In Daoist meditation, for practical purposes, we can say that there is a lower, middle and upper Dantian. Employing this model:
1) Jing is associated with the sacrum, the Lower Dantian and Mingmen -Lower Dantian
2) Qi/Breath is associated with the Middle Dantian, the breath, and the pulse. The Middle Dantian is just above the solar plexus between the breasts.
3) Shen resides in place behind center of the eyebrows, the Niwan (mudball) or brain: the Upper Dantian
The inter-transformation of the Three Treasures and their relationship to the three Dantian is clearly illustrated in the diagram below adapted from Qi Gong Essentials for Health Promotion by Jiao Guorui.
The Inseparability of the Three Treasures
Jing, Qi/Breath and Shen are inseparable from each other. They are less individual entities than an indivisible process of transmutation. Qi/Breath lies at the very center of this process. It is the middle connecting element, the ceaseless movement and transformation, the energetic breath that fills everything between Heaven and Earth. In the Huang Di Nei Jing (Inner Cannon of The Yellow Emperor) it says:
The wise observe their sameness, the foolish observe their differences. “The wise observe their sameness” means that Essence, Breath and Spirit are a single entity and operate with each other. The transformation of the three is achieved by the transformation of breath within the human body.
This close interlinking of the three treasures is illustrated in a the drawing below which is adapted from the Hsing Ming Kuei Chih.
Kan-Water & Li-Fire
Movement produces Yang-Qi. Stillness produces Yin-Qi. The yang breath descends from the Heart or the brain and the yin breath rises upwards from the Kidneys. The Heart is associated with Fire and is represented by the trigram Li.
The Kidneys are associated with Water and are represented by the trigram Kan.
The trigrams of the Yi Jing (I Ching: Classic of Change or Book of Changes), are a way of diagramming the flux of Heaven and Earth and yin and yang. The solid lines are yang: active; full; strong; initiating, creating. The broken lines are yin: quiescent, empty, weak, receptive, completing.
In Daoist meditation the trigram Kan-Water represents the Kidneys and Dantian. Kan-Water is full in the middle (it has a solid yang line in the middle). The yang line in the center indicates that there is a yang-fire within yin-water. It also means that the kidneys are replete, full and abundant. This fire within yin-water is also called the “moving qi between the kidneys” or the Mingmen (life-gate) fire.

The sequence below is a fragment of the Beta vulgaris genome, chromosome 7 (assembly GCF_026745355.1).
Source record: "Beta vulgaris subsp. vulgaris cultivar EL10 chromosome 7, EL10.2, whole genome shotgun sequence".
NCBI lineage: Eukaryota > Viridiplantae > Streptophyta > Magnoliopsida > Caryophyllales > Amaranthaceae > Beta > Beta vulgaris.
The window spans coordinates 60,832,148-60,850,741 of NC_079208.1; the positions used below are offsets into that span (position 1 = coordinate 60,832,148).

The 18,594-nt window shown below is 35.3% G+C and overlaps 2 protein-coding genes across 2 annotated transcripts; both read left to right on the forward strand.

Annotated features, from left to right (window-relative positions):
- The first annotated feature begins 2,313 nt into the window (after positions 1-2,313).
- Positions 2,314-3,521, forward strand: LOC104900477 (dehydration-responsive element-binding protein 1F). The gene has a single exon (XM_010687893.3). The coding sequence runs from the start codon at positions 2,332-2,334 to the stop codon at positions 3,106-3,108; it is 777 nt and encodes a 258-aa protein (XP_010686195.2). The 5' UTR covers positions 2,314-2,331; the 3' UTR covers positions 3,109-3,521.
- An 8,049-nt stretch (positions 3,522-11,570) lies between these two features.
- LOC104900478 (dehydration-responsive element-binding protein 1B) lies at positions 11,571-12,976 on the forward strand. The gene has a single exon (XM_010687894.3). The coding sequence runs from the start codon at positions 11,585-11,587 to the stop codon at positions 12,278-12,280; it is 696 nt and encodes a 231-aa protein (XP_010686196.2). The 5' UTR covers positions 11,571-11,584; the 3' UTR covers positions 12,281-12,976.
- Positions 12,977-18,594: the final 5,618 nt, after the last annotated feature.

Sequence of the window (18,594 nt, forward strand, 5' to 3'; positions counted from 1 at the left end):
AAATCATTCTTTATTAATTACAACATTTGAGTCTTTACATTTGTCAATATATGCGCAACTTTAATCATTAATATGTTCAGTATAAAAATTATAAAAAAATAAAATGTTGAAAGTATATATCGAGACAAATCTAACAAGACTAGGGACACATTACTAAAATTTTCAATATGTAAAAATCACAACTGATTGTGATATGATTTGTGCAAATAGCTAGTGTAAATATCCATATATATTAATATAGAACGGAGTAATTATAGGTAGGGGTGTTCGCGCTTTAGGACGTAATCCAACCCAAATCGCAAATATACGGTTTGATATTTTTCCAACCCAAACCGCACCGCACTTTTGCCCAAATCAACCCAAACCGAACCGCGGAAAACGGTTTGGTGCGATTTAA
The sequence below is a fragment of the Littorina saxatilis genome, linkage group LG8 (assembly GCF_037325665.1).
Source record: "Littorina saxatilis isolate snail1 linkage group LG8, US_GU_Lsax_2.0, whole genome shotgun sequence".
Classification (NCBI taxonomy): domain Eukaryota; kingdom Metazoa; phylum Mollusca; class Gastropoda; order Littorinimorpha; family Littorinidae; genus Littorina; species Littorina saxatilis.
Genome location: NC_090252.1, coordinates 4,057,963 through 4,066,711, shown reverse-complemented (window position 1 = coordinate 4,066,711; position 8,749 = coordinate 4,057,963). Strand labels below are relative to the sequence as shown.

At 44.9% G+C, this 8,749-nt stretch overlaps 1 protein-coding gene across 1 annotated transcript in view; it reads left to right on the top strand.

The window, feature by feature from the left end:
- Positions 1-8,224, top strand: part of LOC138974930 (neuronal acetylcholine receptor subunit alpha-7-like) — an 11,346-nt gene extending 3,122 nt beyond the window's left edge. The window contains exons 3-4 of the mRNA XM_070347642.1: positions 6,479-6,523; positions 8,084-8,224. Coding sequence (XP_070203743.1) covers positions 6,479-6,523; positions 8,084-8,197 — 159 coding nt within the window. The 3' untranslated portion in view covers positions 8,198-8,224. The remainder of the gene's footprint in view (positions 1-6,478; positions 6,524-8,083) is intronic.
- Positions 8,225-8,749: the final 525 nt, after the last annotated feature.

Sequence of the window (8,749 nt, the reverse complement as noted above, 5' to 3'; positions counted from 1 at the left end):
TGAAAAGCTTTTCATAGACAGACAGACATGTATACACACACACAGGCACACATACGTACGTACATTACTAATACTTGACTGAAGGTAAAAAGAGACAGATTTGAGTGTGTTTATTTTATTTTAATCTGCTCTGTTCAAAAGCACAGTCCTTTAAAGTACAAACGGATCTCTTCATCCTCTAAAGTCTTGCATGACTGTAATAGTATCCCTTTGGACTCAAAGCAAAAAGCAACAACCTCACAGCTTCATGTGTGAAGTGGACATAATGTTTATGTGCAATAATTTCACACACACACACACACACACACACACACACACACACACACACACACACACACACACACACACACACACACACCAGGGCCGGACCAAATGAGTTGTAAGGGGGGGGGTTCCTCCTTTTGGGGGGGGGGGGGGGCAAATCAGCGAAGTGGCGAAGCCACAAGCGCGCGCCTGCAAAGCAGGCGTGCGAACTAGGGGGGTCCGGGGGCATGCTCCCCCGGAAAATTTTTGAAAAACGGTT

Li-Fire represents the heart and chest. Li is empty in the middle (it has a broken yin line in the middle). This symbolizes the hidden yin-water within yang-fire. Normally, fire is light and rises to the chest and water is heavy and sinks to Dantian. The broken line in the center of Li-Fire represents a relative emptiness inside the heart. The heart is relatively empty, in comparison to the lower abdomen where Kan-Water has a solid (full) line in the middle. This means there is space inside the heart and that the spirit can reside comfortably inside the heart.
The spirit is said “housed” by the heart. The spirit can only be undisturbed, can only be clear in its perception, if there is space in the heart. This means the heart cannot be overflowing with emotions, and desires. When the heart is relatively empty, as illustrated by the yin line in the center of the Li trigram, then the blood and breath can move smoothly, without impediment, through the heart and chest. When the blood and breath move without impediment through this space, then intention and perception are clear. The heart and intention can then reflect and exhibit wisdom (a “knowing how”). Then one can nourish life (Yang Sheng). 
If the abdomen and the Dantian are relatively full in comparison to the Heart and chest, then the Qi/Breath sinks to Dantian, and the lower abdomen and the Mingmen are full. This consolidates and replenishes the Jing, which in turn generates the Qi/Breath. The Qi/Breath, if unimpeded, then nourishes the Shen. This transformation of the body’s vital energies is sometimes referred to as “internal alchemy.” Internal alchemy involves replenishing the Jing (essence) and transforming essence into Qi/Breath and Qi/Breath into Shen (spirit). This transformative process, symbolized by the trigrams Li-Fire and Kan-Water, is achieved through quieting the mind and guiding the Qi/Breath with the intention.
The Circulation and Inter-Transformation of Kan and Li
Normally, fire is light and rises to the chest and water is heavy and sinks to Dantian. This is the “post-heaven” or “after-birth” state whose trigram configuration moves temporally from birth to death. This is represented by hexagram #64: Wei Ji (Not Yet Fulfilled; Before Completion; Incomplete): fire above and water below. Because water sinks and fire rises, the two trigrams move in opposite directions; they do not integrate and harmonize.